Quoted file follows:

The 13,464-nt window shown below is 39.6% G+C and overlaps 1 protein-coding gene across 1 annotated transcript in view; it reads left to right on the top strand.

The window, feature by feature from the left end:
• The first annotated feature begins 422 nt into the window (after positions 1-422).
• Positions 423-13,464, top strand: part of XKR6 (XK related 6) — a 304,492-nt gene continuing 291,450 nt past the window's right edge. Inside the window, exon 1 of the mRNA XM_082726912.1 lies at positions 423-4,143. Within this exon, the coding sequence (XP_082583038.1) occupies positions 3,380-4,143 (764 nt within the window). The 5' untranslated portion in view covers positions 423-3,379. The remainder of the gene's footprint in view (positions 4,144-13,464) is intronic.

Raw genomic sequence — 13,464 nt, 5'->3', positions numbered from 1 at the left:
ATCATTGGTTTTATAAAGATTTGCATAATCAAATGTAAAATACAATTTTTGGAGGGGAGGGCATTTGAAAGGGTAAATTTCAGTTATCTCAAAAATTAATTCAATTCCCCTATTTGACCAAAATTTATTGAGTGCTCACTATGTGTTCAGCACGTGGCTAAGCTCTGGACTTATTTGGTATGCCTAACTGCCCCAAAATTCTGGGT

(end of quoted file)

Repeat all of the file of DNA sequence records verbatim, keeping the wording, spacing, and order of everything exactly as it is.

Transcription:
The 13,464-nt window shown below is 39.6% G+C and overlaps 1 protein-coding gene across 1 annotated transcript in view; it reads left to right on the top strand.

The window, feature by feature from the left end:
• The first annotated feature begins 422 nt into the window (after positions 1-422).
• Positions 423-13,464, top strand: part of XKR6 (XK related 6) — a 304,492-nt gene continuing 291,450 nt past the window's right edge. Inside the window, exon 1 of the mRNA XM_082726912.1 lies at positions 423-4,143. Within this exon, the coding sequence (XP_082583038.1) occupies positions 3,380-4,143 (764 nt within the window). The 5' untranslated portion in view covers positions 423-3,379. The remainder of the gene's footprint in view (positions 4,144-13,464) is intronic.

Raw genomic sequence — 13,464 nt, 5'->3', positions numbered from 1 at the left:
ATCATTGGTTTTATAAAGATTTGCATAATCAAATGTAAAATACAATTTTTGGAGGGGAGGGCATTTGAAAGGGTAAATTTCAGTTATCTCAAAAATTAATTCAATTCCCCTATTTGACCAAAATTTATTGAGTGCTCACTATGTGTTCAGCACGTGGCTAAGCTCTGGACTTATTTGGTATGCCTAACTGCCCCAAAATTCTGGGT